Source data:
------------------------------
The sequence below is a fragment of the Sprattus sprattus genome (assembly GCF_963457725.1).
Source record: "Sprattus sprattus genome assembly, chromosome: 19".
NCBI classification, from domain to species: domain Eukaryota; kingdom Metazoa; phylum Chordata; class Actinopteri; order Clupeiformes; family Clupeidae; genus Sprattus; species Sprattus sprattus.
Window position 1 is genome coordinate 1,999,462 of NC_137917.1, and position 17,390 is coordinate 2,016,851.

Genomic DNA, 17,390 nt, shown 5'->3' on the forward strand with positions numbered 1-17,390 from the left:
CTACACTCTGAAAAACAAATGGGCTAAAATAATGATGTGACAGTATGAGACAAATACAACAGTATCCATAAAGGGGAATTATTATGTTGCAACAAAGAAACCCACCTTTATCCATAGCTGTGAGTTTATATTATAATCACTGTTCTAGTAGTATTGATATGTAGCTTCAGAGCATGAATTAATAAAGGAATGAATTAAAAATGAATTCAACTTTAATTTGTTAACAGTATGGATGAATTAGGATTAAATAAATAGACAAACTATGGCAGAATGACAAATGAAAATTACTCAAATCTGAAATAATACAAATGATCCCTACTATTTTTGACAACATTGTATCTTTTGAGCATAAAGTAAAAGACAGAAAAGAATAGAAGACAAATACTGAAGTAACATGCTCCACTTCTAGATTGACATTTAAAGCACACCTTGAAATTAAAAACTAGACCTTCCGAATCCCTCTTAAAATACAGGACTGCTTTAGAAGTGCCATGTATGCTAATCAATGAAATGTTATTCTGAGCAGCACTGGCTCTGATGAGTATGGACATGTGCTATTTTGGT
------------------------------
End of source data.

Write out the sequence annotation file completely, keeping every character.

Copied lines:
The sequence below is a fragment of the Sprattus sprattus genome (assembly GCF_963457725.1).
Source record: "Sprattus sprattus genome assembly, chromosome: 19".
NCBI classification, from domain to species: domain Eukaryota; kingdom Metazoa; phylum Chordata; class Actinopteri; order Clupeiformes; family Clupeidae; genus Sprattus; species Sprattus sprattus.
Window position 1 is genome coordinate 1,999,462 of NC_137917.1, and position 17,390 is coordinate 2,016,851.

Genomic DNA, 17,390 nt, shown 5'->3' on the forward strand with positions numbered 1-17,390 from the left:
CTACACTCTGAAAAACAAATGGGCTAAAATAATGATGTGACAGTATGAGACAAATACAACAGTATCCATAAAGGGGAATTATTATGTTGCAACAAAGAAACCCACCTTTATCCATAGCTGTGAGTTTATATTATAATCACTGTTCTAGTAGTATTGATATGTAGCTTCAGAGCATGAATTAATAAAGGAATGAATTAAAAATGAATTCAACTTTAATTTGTTAACAGTATGGATGAATTAGGATTAAATAAATAGACAAACTATGGCAGAATGACAAATGAAAATTACTCAAATCTGAAATAATACAAATGATCCCTACTATTTTTGACAACATTGTATCTTTTGAGCATAAAGTAAAAGACAGAAAAGAATAGAAGACAAATACTGAAGTAACATGCTCCACTTCTAGATTGACATTTAAAGCACACCTTGAAATTAAAAACTAGACCTTCCGAATCCCTCTTAAAATACAGGACTGCTTTAGAAGTGCCATGTATGCTAATCAATGAAATGTTATTCTGAGCAGCACTGGCTCTGATGAGTATGGACATGTGCTATTTTGGT